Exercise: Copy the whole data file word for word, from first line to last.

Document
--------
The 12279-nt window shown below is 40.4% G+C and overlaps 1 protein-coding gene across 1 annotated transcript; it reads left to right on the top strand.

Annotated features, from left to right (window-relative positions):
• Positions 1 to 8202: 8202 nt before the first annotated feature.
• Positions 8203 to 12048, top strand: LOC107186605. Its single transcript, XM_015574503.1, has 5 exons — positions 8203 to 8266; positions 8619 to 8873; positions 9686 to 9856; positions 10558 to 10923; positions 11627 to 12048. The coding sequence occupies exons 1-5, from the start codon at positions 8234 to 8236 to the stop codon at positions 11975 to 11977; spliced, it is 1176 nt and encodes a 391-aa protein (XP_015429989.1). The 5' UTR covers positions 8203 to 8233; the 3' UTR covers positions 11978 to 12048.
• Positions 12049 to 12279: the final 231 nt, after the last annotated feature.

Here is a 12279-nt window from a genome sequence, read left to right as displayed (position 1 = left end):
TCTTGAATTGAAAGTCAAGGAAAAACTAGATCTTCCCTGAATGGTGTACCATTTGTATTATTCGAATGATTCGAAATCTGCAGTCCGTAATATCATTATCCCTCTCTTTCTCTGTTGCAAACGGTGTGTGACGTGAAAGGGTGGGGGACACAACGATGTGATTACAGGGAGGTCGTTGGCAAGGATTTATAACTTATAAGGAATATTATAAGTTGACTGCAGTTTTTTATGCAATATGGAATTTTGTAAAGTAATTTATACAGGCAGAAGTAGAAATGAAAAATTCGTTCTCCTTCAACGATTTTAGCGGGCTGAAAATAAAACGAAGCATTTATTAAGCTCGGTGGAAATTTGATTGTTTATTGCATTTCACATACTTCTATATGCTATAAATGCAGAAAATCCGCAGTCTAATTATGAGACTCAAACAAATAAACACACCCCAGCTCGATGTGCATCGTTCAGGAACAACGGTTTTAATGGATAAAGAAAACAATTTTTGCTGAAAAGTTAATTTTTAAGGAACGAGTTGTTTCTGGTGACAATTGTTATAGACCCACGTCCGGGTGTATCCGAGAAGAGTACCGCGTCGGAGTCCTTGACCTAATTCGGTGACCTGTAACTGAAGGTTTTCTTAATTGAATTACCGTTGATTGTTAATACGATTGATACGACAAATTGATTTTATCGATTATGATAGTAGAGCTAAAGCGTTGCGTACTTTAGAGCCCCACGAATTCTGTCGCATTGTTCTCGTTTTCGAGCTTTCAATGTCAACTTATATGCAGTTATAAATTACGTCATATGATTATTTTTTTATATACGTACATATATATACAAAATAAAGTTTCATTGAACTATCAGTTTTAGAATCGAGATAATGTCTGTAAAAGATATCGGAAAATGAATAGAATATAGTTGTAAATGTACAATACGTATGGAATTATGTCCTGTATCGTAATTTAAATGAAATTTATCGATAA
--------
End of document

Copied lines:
The 12279-nt window shown below is 40.4% G+C and overlaps 1 protein-coding gene across 1 annotated transcript; it reads left to right on the top strand.

Annotated features, from left to right (window-relative positions):
• Positions 1 to 8202: 8202 nt before the first annotated feature.
• Positions 8203 to 12048, top strand: LOC107186605. Its single transcript, XM_015574503.1, has 5 exons — positions 8203 to 8266; positions 8619 to 8873; positions 9686 to 9856; positions 10558 to 10923; positions 11627 to 12048. The coding sequence occupies exons 1-5, from the start codon at positions 8234 to 8236 to the stop codon at positions 11975 to 11977; spliced, it is 1176 nt and encodes a 391-aa protein (XP_015429989.1). The 5' UTR covers positions 8203 to 8233; the 3' UTR covers positions 11978 to 12048.
• Positions 12049 to 12279: the final 231 nt, after the last annotated feature.

Here is a 12279-nt window from a genome sequence, read left to right as displayed (position 1 = left end):
TCTTGAATTGAAAGTCAAGGAAAAACTAGATCTTCCCTGAATGGTGTACCATTTGTATTATTCGAATGATTCGAAATCTGCAGTCCGTAATATCATTATCCCTCTCTTTCTCTGTTGCAAACGGTGTGTGACGTGAAAGGGTGGGGGACACAACGATGTGATTACAGGGAGGTCGTTGGCAAGGATTTATAACTTATAAGGAATATTATAAGTTGACTGCAGTTTTTTATGCAATATGGAATTTTGTAAAGTAATTTATACAGGCAGAAGTAGAAATGAAAAATTCGTTCTCCTTCAACGATTTTAGCGGGCTGAAAATAAAACGAAGCATTTATTAAGCTCGGTGGAAATTTGATTGTTTATTGCATTTCACATACTTCTATATGCTATAAATGCAGAAAATCCGCAGTCTAATTATGAGACTCAAACAAATAAACACACCCCAGCTCGATGTGCATCGTTCAGGAACAACGGTTTTAATGGATAAAGAAAACAATTTTTGCTGAAAAGTTAATTTTTAAGGAACGAGTTGTTTCTGGTGACAATTGTTATAGACCCACGTCCGGGTGTATCCGAGAAGAGTACCGCGTCGGAGTCCTTGACCTAATTCGGTGACCTGTAACTGAAGGTTTTCTTAATTGAATTACCGTTGATTGTTAATACGATTGATACGACAAATTGATTTTATCGATTATGATAGTAGAGCTAAAGCGTTGCGTACTTTAGAGCCCCACGAATTCTGTCGCATTGTTCTCGTTTTCGAGCTTTCAATGTCAACTTATATGCAGTTATAAATTACGTCATATGATTATTTTTTTATATACGTACATATATATACAAAATAAAGTTTCATTGAACTATCAGTTTTAGAATCGAGATAATGTCTGTAAAAGATATCGGAAAATGAATAGAATATAGTTGTAAATGTACAATACGTATGGAATTATGTCCTGTATCGTAATTTAAATGAAATTTATCGATAA